DC vs Marvel, The Bechdel Test

Given that the Bechdel Test requires reading each comic thoroughly, I have had to limit this test to my own 'big publisher' reading list (along with some borrowed from generous friends) - 8 DC titles, 8 Marvel titles, alongside Walking Dead, Chew and Buffy the Vampire Slayer. So please consider this a Bechdel Test on a sample that this woman in particular likes to read (the DC picks are my regulars, alogng with the Best of the Rest titles at the bottom).

I have sampled the most recent 6 issues of each title (issue numbers detailed below) that I have to hand, all of them as recent as possible. If anyone would like me to expand my sample, I'm happy for someone else to buy them!

NB - the Bechdel Test is useful for showing overall gender bias, and a low score on any one title is not necessarily indicative of a deliberate effort to remove women, nor is it a comment on the quality of the title or the individual portrayal of women characters. By conducting the Reverse Test I hope to show that we can use these Tests together to measure overall bias, and to be fair to each individual title.

Thanks as always to Red Hot Comics for keeping up the supply, and prodding me when I always forget to order.


Women in Comics History: Rose O’Neill

History has not been kind to the early US cartoonists, with only a few names regularly remembered - even then, details are patchy. Women cartoonists are mostly forgotten and what research has been done is often contradictory – from differing dates to whether certain individuals were male or female! Yet the contribution from women was immense, particularly in how often their work included gender politics, and in comparison to the contemporary gender disparity within the industry.

It is also a period of Women in Comics history that I hold close to my heart.

Rose O'Neill is regarded as the first woman cartoonist (1874-1944). Self taught, and from a poor family, her parents ensured she was never without paper to draw on, and her father in particular was keen to support her love of books and art as best he could. In 1888, at the age of 13, Rose won an art contest held in the local paper (the Omaha World Herald) and the judges were so doubtful that her entry, "Temptation Leading to an Abyss", could have been drawn by a 13 year old, that they summoned her to prove her skills in person. Proving her skills, from then on Rose was able to supplement the family income with regular work in the periodicals.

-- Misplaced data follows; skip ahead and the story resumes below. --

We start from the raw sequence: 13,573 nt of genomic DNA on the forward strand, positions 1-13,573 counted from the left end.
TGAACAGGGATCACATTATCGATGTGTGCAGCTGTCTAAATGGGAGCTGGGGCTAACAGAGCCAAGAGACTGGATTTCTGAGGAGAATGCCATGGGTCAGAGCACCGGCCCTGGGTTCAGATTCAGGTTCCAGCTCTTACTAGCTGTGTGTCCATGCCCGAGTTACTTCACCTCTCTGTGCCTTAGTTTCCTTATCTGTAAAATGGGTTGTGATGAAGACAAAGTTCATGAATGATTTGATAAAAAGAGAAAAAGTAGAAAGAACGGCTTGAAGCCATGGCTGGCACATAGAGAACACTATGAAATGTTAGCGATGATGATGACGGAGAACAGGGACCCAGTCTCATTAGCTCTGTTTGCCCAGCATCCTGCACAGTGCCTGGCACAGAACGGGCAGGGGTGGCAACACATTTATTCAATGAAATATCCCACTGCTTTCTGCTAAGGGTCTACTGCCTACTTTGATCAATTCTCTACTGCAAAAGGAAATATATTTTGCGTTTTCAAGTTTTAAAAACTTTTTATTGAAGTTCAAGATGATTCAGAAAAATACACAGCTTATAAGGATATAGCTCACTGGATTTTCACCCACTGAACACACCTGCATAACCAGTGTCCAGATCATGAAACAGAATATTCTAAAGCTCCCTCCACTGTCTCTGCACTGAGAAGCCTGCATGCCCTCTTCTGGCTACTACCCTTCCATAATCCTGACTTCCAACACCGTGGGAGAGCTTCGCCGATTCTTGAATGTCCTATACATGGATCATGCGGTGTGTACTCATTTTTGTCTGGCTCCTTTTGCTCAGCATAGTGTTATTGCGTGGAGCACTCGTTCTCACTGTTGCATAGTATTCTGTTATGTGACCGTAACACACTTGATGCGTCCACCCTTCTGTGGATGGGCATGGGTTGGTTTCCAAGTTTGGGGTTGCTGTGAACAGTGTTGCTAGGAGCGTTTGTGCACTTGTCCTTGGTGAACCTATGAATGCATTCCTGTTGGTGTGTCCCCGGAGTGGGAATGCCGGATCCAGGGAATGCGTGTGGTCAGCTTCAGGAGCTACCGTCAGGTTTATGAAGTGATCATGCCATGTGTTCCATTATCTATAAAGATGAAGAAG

Give Mother the Vote!


Comic Heroes: Women in Comics

In the latest edition of the Comic Heroes magazine, I'm delighted to reveal that there is a six page feature on the topic of Women in Comics - written by me :)

The UK magazine is always an excellent resource for comic features, including many by Paul Gravett, and I hope my contribution does the issue justice - and of course garners lots of good feedback so that this topic re-appears in the future! Taking a broad sweep at the overall issue, I include quotes from Alan Moore and Grant Morrison, and the graphics include fab artwork of great women heroes including Wonder Woman, Batgirl, Tank Girl and Starfire, as well as cover art from Conan the Barbarian, Fish + Chocolate and Queen & Country.

As a published piece I can't reproduce the work here, but you can buy the magazine at newsagents in the UK, or a physical or digital copy via their website:


Comic Heroes: Women in Comics


Women in Comics: Interview with the Creators of Bayou Arcana

With the fuss over the perceived lack of women guests at the Kapow! Comic Con this May, one group of creators ended up getting a little more exposure than they were bargaining for! Bayou Arcana, an upcoming comics anthology title, had already made a surprise splash in the UK headlines when featured in The Guardian, a national newspaper. 

Described there as a "female-driven anthology", the book contains 11 stories, all written by men with the art by women. Several of the creators are heading down to Kapow! to feature on a panel, and I took the opportunity to ask the creators their thoughts on the book itself, on appearing at a large comics convention, and for the women, on their experiences within the comics industry as a whole.

Bayou Arcana is released in May and will be available through all good book shops.

Bayou Arcana: Promises by Sara DunkertonBayou Arcana: Promises, art by Sara Dunkerton